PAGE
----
The basic objective element of this impoverishment is the small number of Hebrew readers. In 2012 the number of mother-tongue Hebrew readers stood at 4.3 million (Dekel, 2014), similar to the number of native speakers of Albanian (5.4 million), Catalan (4 million), Korean (5.6 million), Danish (5.5 million), and Georgian (4.3 million).

Additional impoverishing factors can be added to this objective variable. Other small literary spaces, which share with Hebrew the systematic characteristics of small number of speakers, are supported by the possibility of a regional existence, i.e., they rely on translations into the languages of their neighbors, for example the translation of Slovakian into Czech and German or the translation of Estonian into Finnish and Russian. As we know, though, this kind of solution is not an option for modern Hebrew literature, given the political situation between Israel and the other states in the region. The conquest of Palestine, the land of the Bible – the same political, military and cultural act that, as mentioned, was the founding condition for the establishment of modern Hebrew literature as a national literature, and which provided it with intricacy, interest and capital in the world literary space, excludes it from the regional literary space that it entered as an occupier and where it still exists as such.

These impoverishing factors are accompanied by local impoverishing factors connected to the neo-liberalization of the Israeli economy since the middle of the 1980s. Public support for local literature is an important foundation for every national literary space, and especially for small literary spaces that are not able to rely solely on local book-buyers. Neoliberalism in Israel reduced the level of public investment in literature, and in doing so weakened Hebrew literature in the public Israeli space. At the same time, it increased the gaps between rich and poor and reduced the numbers of readers by eroding the Israeli middle class, which is where most prose readers usually come from. To this can be added, in a nutshell, the closure of independent Israeli publishers or their absorption by large business corporations as part of the creation of conglomerations in the world of Israeli publishers, while harming the vital role of independent publishers; the destruction of independent book stores and the damage caused to the important role that they play; an unstable book market due to a failure to implement regulatory legislation for the sale of books (Books Law); a decline in the status of the study of literature, both in the academy and in the state education system; and the closure of literary taste-setting platforms, a closure that creates a vacuum that online literary platforms are yet to fill. Each of these factors reduces the number of professionals – writers, publishers, editors, translators, reviewers – that the local Hebrew literary space can provide for and has turned the Israeli literary space into one that is mainly maintained by what feminist economics calls unpaid labor.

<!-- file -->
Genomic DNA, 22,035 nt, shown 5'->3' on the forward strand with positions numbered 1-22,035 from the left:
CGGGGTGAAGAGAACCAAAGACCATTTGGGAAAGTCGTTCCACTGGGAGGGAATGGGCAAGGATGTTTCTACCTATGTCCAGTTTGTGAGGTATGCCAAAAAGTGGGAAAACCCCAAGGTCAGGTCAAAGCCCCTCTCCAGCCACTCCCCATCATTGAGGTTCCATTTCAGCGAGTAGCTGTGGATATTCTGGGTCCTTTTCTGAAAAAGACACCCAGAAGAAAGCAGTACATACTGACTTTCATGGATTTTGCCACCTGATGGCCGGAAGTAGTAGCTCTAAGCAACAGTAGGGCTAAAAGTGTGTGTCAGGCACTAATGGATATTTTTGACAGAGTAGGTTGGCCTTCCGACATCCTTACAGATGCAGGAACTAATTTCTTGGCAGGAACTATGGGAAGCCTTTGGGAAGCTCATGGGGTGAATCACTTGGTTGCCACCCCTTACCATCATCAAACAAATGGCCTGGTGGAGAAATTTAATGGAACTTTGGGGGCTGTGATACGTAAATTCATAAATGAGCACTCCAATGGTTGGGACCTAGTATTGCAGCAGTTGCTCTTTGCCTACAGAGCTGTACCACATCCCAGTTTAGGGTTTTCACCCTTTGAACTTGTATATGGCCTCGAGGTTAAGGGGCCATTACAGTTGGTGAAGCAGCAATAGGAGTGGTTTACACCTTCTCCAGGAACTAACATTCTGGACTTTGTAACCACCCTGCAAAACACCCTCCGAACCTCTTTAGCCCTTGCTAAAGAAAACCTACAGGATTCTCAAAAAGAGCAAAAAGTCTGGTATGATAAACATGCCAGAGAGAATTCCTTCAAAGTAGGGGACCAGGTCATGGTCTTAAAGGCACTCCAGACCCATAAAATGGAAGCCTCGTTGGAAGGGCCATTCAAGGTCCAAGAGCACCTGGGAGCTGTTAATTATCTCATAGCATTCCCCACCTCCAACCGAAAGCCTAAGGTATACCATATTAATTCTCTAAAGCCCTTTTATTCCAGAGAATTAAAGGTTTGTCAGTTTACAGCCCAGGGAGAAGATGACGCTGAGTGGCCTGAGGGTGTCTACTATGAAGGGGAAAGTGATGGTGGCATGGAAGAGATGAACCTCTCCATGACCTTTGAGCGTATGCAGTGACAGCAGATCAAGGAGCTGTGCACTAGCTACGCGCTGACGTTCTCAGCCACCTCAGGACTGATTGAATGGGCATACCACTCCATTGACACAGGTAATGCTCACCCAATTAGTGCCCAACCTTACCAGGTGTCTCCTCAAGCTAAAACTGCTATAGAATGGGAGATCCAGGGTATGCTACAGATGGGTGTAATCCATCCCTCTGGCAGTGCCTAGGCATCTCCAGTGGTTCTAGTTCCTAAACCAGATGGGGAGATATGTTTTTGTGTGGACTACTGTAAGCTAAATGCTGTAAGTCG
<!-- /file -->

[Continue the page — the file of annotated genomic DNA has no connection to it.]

To conclude this part of the discussion discussion, I would like to add three points. First, globalization, as mentioned, doesn’t influence every literature identically, nor does it influence each writer in the same way. The writing of a literature that Wallkowitz calls “literature translated from birth” is not the only response of Hebrew writers to the systemic inequality between local and global conditions of contemporary Hebrew literature. But, in my opinion, in the systemic situation that I described, Hebrew world literature is one of the main processes that is taking place and will continue to take place within 21st-century Hebrew literature.